ARMY POSTS established by the U.S. Army played an important part in the conquest and settlement of western lands by white Americans. In the older, eastern states army posts became centers for recruiting and drilling troops and guardians of the coastline at strategic points. In contrast to these elaborate structures, forts on the frontier of white settlement were often crudely built and uncomfortable for their inhabitants. Nevertheless, these outposts served as effective tools of economic and military control. Among other things, the army posts enforced the Indian factory system, a system of production and exchange introduced by President Thomas Jefferson as a means of "civilizing" Native Americans. Most importantly, the armed troops and artillery in the forts served as potent bargaining chips during negotiations with Native Americans. Using the promise of protection—or the threat of military force—army officers won important concessions of assistance and land from Native American tribes.
The army built forts slightly in advance of the line of settlement, pushing rapidly into the old Northwest Territory, formerly claimed by the British, after the War of 1812. As Spain and Mexico retreated to the Southwest, army posts followed. By 1845, a line of eleven forts extended from Lake Superior to the Gulf of Mexico. Indian raids during the Civil War, the extension of mail routes, and the completion of railroads to the Pacific Ocean necessitated the building of forts at strategic points.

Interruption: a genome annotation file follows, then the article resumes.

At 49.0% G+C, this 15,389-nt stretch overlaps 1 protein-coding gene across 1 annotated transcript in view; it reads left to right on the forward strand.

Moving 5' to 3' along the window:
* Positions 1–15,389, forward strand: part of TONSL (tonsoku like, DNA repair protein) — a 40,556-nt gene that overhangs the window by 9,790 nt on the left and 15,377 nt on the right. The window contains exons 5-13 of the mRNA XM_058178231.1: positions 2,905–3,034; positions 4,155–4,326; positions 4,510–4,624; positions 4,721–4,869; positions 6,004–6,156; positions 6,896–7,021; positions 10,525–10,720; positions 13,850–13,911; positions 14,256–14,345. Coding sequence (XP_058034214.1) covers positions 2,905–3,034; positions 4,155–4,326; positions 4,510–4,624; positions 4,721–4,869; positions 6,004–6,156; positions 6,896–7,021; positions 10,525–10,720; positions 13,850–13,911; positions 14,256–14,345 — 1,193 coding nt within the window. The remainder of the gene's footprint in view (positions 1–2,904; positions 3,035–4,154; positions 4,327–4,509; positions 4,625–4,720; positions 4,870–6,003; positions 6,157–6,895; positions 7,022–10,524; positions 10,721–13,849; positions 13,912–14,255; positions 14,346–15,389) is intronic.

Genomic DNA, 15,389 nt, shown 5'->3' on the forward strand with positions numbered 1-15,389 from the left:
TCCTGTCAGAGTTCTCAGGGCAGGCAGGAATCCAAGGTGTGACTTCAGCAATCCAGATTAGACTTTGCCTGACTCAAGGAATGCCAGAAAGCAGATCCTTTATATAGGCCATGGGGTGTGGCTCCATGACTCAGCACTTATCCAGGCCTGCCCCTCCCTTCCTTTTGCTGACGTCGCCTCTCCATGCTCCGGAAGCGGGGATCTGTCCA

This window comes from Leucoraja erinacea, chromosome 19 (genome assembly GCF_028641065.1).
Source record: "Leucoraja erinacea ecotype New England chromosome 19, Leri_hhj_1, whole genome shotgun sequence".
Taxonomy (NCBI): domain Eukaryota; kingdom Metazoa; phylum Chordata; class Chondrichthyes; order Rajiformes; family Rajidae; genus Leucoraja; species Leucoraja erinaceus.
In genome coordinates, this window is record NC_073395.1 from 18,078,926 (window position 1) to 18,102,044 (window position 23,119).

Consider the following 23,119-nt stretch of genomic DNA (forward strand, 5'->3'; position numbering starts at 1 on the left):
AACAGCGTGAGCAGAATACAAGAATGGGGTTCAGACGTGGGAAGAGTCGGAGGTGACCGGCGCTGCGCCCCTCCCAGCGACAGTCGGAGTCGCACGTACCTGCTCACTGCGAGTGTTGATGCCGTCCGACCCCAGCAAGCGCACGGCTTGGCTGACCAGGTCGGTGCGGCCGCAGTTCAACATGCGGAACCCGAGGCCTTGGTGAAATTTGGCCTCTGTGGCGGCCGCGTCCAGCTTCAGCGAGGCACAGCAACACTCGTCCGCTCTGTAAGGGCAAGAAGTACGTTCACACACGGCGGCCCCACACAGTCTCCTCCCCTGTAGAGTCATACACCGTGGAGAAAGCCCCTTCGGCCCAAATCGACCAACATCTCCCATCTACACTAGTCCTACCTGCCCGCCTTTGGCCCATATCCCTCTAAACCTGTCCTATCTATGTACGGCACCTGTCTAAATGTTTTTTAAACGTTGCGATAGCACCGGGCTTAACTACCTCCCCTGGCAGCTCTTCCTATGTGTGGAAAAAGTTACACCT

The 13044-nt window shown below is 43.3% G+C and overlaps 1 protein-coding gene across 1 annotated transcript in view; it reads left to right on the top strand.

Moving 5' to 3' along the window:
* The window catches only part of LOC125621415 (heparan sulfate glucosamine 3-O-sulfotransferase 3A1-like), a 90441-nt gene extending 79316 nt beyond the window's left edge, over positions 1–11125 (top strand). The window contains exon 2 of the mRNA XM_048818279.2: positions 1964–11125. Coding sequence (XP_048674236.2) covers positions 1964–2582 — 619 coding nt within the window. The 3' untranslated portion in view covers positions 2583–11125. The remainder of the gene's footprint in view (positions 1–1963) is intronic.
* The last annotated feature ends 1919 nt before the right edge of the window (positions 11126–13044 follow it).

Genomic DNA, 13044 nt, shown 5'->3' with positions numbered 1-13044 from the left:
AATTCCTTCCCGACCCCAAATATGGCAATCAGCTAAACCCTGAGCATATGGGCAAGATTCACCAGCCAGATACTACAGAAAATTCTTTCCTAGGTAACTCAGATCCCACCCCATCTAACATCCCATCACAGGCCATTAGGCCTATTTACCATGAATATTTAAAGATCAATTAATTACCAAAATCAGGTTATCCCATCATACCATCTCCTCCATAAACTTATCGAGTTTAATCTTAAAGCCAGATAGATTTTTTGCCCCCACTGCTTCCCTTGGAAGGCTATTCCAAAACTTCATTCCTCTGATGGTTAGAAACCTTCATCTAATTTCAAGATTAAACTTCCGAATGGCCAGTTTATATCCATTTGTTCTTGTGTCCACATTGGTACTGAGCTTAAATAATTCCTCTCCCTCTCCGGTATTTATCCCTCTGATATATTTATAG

Regular-army forts accommodated from two to six companies with artillery. They consisted of a quadrangle constructed around a parade ground, with the officers' quarters, barracks, post traders, and hospital on one side and the stables and quartermaster's supplies on the other. The ends of the quadrangle might be occupied by the guardhouse, company kitchens, and workshops, and farther back by the laundresses' quarters. Not all new forts had such elaborate equipment, however. Temporary centers, designated as camps or cantonments, were usually little more than huts or shelters suitable for a few days' stay.
Despite the lack of amenities, life at some frontier posts was pleasant, in peacetime, for younger people. Young West Point men brought their wives, who maintained as far as possible the social standards of their old homes, and "post hops," riding and hunting parties, and card games were held. Gardens and farms were laid out around the posts to provide vegetables, grains, and forage. Flour mills were constructed at such posts as Snelling and Atkinson. Most garrisons had post schools, libraries, newspapers, and magazines.
Settlements grew up around the posts, and towns of the same name frequently remained after army buildings were sold and land was ceded or auctioned off. In a few cases, abandoned posts were made into national reserves.
Prucha, Francis Paul. A Guide to the Military Posts of the United States, 1789–1895. Madison: State Historical Society of Wisconsin, 1964.
Utley, Robert M. Frontiersmen in Blue: The United States Army and the Indian, 1848–1865. New York: Macmillan, 1967.
———. Frontier Regulars: The United States Army and the Indian, 1866–1891. New York: Macmillan, 1973.
———. The Indian Frontier of the American West, 1846–1890. Albuquerque: University of New Mexico Press, 1984.
Carl L.Cannon/a. r.